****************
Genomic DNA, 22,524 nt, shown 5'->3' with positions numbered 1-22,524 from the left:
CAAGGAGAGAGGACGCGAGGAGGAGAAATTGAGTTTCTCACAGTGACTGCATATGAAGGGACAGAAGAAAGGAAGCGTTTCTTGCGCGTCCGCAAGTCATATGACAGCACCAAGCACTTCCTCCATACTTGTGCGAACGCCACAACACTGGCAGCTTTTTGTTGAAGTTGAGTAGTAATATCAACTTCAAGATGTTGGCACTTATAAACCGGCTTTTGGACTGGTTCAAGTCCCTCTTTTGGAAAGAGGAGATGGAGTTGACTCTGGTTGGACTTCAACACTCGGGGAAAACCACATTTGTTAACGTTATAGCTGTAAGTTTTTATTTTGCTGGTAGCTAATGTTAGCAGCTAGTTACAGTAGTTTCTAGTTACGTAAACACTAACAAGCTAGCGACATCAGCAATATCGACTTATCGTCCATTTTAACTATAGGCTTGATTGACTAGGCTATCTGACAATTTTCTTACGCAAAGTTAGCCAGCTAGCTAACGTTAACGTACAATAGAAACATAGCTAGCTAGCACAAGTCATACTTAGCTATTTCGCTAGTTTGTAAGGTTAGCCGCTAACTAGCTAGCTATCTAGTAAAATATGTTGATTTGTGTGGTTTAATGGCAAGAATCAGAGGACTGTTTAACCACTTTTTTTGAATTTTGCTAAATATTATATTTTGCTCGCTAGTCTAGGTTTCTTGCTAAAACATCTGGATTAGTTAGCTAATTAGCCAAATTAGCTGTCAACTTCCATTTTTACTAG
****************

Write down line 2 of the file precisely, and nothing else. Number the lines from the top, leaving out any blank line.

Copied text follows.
CAAGGAGAGAGGACGCGAGGAGGAGAAATTGAGTTTCTCACAGTGACTGCATATGAAGGGACAGAAGAAAGGAAGCGTTTCTTGCGCGTCCGCAAGTCATATGACAGCACCAAGCACTTCCTCCATACTTGTGCGAACGCCACAACACTGGCAGCTTTTTGTTGAAGTTGAGTAGTAATATCAACTTCAAGATGTTGGCACTTATAAACCGGCTTTTGGACTGGTTCAAGTCCCTCTTTTGGAAAGAGGAGATGGAGTTGACTCTGGTTGGACTTCAACACTCGGGGAAAACCACATTTGTTAACGTTATAGCTGTAAGTTTTTATTTTGCTGGTAGCTAATGTTAGCAGCTAGTTACAGTAGTTTCTAGTTACGTAAACACTAACAAGCTAGCGACATCAGCAATATCGACTTATCGTCCATTTTAACTATAGGCTTGATTGACTAGGCTATCTGACAATTTTCTTACGCAAAGTTAGCCAGCTAGCTAACGTTAACGTACAATAGAAACATAGCTAGCTAGCACAAGTCATACTTAGCTATTTCGCTAGTTTGTAAGGTTAGCCGCTAACTAGCTAGCTATCTAGTAAAATATGTTGATTTGTGTGGTTTAATGGCAAGAATCAGAGGACTGTTTAACCACTTTTTTTGAATTTTGCTAAATATTATATTTTGCTCGCTAGTCTAGGTTTCTTGCTAAAACATCTGGATTAGTTAGCTAATTAGCCAAATTAGCTGTCAACTTCCATTTTTACTAG